Skeeter Davis

Blueberry Hill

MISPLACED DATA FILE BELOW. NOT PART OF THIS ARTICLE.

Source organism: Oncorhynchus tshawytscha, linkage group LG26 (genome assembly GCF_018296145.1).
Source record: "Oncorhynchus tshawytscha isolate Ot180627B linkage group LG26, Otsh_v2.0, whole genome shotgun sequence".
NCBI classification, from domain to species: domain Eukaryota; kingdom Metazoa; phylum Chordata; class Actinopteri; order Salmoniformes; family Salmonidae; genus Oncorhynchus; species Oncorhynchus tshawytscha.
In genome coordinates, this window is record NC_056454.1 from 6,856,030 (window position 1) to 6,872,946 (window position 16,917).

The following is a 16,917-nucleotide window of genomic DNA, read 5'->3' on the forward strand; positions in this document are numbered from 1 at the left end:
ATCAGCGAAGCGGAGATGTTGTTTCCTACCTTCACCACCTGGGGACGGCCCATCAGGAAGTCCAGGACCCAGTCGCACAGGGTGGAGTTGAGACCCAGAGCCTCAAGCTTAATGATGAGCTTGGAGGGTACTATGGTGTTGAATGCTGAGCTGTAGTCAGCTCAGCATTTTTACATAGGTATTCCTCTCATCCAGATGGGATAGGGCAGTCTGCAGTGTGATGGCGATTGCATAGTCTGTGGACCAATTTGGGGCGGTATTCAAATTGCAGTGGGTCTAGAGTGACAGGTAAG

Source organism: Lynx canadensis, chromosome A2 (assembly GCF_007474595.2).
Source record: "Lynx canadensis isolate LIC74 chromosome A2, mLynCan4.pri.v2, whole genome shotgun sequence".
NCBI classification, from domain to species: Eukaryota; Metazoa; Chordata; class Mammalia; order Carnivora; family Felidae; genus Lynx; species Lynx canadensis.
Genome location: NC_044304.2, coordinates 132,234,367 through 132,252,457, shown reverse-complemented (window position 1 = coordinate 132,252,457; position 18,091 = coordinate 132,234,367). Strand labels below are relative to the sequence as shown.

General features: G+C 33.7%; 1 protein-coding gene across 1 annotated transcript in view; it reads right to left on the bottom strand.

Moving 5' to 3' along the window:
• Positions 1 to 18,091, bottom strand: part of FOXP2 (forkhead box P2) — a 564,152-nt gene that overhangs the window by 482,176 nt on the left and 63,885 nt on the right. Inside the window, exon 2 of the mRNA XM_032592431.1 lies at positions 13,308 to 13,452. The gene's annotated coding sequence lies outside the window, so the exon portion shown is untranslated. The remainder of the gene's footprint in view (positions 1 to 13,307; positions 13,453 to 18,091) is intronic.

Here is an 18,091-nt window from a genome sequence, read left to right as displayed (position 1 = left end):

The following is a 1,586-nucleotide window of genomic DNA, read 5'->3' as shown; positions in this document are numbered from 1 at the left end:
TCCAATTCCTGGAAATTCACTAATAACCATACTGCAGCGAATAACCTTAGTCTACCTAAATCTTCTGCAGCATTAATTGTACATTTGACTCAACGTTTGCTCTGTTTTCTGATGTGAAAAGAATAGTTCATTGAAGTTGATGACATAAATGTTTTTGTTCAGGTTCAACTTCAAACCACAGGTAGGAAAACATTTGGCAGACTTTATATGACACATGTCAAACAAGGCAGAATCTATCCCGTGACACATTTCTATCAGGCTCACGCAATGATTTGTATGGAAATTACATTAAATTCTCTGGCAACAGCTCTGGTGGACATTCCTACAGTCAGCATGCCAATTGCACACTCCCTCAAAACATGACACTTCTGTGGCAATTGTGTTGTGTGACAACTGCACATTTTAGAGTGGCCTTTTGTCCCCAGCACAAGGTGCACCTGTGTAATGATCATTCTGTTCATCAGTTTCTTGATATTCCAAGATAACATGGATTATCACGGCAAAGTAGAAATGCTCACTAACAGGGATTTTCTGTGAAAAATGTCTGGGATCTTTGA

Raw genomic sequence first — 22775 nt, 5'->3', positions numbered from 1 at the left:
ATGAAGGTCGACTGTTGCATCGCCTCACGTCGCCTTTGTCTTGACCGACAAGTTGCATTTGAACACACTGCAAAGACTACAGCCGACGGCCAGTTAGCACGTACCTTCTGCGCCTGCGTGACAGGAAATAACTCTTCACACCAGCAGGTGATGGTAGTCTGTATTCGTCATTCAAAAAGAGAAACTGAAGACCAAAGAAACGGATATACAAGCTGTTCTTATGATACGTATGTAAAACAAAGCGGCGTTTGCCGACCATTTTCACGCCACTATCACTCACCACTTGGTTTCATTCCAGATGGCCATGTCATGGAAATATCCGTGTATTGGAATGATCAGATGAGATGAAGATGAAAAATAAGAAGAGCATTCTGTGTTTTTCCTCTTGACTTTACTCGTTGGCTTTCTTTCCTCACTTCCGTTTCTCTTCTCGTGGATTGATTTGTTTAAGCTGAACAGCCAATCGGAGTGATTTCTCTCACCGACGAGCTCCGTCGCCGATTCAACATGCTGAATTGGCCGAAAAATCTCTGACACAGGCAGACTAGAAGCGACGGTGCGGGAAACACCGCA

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Since Davis' 1965 LP Blueberry Hill was part of RCA's Camden budget line, it's a ragtag of material from various eras rather than a proper album. In fact, it goes all the way back to her 1958 country hit "Lost to a Geisha Girl," also including country charters from 1961 ("Optimistic") and 1962 ("The Little Music Box"). It's mostly passable-to-decent country-pop in the style the singer had refined by the early 1960s. The double-tracked vocals that were something of a trademark of her early-to-mid-'60s recordings are often present here, and there's more of a pop feel than there is to many another Nashville production from the time, as well as some orchestration. It's a good approach, but it needs really good material to stand out as something special, and the songs here are often on the ordinary side. The only non-charting effort that sounds worthy of being a hit single is "Where I Ought to Be," a melancholy mid-tempo ballad with a nice unexpected descending piano hook in the verse. A low point is certainly "Give Me Death," in which Skeeter plays the part of a double murderess, pleading with the judge for the death sentence with all the urgent conviction of a wronged housewife.

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